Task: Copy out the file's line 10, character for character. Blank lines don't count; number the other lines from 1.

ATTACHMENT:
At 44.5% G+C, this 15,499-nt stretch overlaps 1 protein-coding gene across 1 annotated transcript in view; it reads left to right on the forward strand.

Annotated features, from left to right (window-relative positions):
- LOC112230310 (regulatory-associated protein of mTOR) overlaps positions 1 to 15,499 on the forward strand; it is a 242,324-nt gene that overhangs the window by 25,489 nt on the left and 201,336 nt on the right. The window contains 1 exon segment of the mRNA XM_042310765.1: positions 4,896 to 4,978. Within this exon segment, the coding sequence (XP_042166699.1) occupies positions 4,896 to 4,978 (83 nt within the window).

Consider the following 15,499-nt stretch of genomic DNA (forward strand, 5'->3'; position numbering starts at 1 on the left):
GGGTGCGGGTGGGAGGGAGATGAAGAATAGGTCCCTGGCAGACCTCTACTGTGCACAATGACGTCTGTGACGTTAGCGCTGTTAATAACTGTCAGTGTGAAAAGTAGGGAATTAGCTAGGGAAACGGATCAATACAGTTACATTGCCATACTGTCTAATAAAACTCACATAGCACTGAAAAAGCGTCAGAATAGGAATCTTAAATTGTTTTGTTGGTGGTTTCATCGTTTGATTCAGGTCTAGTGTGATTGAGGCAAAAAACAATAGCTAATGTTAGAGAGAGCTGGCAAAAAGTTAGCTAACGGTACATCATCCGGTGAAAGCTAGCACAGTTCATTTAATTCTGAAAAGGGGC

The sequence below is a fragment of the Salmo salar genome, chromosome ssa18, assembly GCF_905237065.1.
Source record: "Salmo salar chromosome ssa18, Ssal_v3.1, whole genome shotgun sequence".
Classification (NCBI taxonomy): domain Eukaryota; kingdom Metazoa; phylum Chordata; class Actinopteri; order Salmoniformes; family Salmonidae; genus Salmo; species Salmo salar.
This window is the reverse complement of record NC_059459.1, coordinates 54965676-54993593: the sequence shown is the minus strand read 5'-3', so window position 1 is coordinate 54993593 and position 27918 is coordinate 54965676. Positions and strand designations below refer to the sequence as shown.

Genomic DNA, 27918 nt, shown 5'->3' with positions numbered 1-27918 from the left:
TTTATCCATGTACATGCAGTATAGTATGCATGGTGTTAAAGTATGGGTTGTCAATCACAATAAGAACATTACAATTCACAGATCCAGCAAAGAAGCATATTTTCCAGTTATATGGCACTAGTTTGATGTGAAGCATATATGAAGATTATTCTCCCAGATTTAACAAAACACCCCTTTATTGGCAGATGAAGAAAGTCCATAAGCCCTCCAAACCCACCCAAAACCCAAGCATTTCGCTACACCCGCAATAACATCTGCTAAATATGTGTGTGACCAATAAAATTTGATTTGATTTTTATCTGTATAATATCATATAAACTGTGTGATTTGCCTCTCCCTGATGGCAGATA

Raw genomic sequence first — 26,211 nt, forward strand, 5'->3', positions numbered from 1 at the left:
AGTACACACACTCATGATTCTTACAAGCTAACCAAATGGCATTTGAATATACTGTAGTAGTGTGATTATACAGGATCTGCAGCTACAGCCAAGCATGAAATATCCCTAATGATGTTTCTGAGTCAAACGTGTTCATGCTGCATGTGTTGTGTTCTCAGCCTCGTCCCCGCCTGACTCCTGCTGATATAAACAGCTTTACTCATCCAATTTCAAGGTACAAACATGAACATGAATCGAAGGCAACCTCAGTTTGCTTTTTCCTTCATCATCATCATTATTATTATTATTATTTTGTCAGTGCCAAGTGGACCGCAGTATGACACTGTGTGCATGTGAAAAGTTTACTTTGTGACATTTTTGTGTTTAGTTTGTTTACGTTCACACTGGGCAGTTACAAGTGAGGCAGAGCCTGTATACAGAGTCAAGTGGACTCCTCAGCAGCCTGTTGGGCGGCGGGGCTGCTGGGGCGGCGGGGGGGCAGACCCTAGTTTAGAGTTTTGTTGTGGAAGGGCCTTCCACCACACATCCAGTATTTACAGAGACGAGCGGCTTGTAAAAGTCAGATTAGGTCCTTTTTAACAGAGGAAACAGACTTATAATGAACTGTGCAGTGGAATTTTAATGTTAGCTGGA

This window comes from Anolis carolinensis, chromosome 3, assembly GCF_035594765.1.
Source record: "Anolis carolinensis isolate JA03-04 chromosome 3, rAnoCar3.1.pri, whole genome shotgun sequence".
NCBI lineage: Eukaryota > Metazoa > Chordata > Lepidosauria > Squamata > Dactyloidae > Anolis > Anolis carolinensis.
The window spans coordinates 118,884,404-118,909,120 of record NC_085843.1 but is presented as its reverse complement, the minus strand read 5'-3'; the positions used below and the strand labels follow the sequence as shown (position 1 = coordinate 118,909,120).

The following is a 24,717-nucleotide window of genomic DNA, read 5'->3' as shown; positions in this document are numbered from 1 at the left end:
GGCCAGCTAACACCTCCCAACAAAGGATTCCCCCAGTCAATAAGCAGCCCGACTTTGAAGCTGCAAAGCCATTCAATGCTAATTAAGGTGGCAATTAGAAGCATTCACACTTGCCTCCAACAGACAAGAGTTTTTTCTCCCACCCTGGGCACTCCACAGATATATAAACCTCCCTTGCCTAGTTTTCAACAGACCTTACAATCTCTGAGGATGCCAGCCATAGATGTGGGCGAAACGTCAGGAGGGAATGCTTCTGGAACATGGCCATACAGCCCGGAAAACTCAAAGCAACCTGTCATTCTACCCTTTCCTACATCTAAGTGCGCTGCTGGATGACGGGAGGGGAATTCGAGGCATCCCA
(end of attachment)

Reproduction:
Genomic DNA, 27918 nt, shown 5'->3' with positions numbered 1-27918 from the left: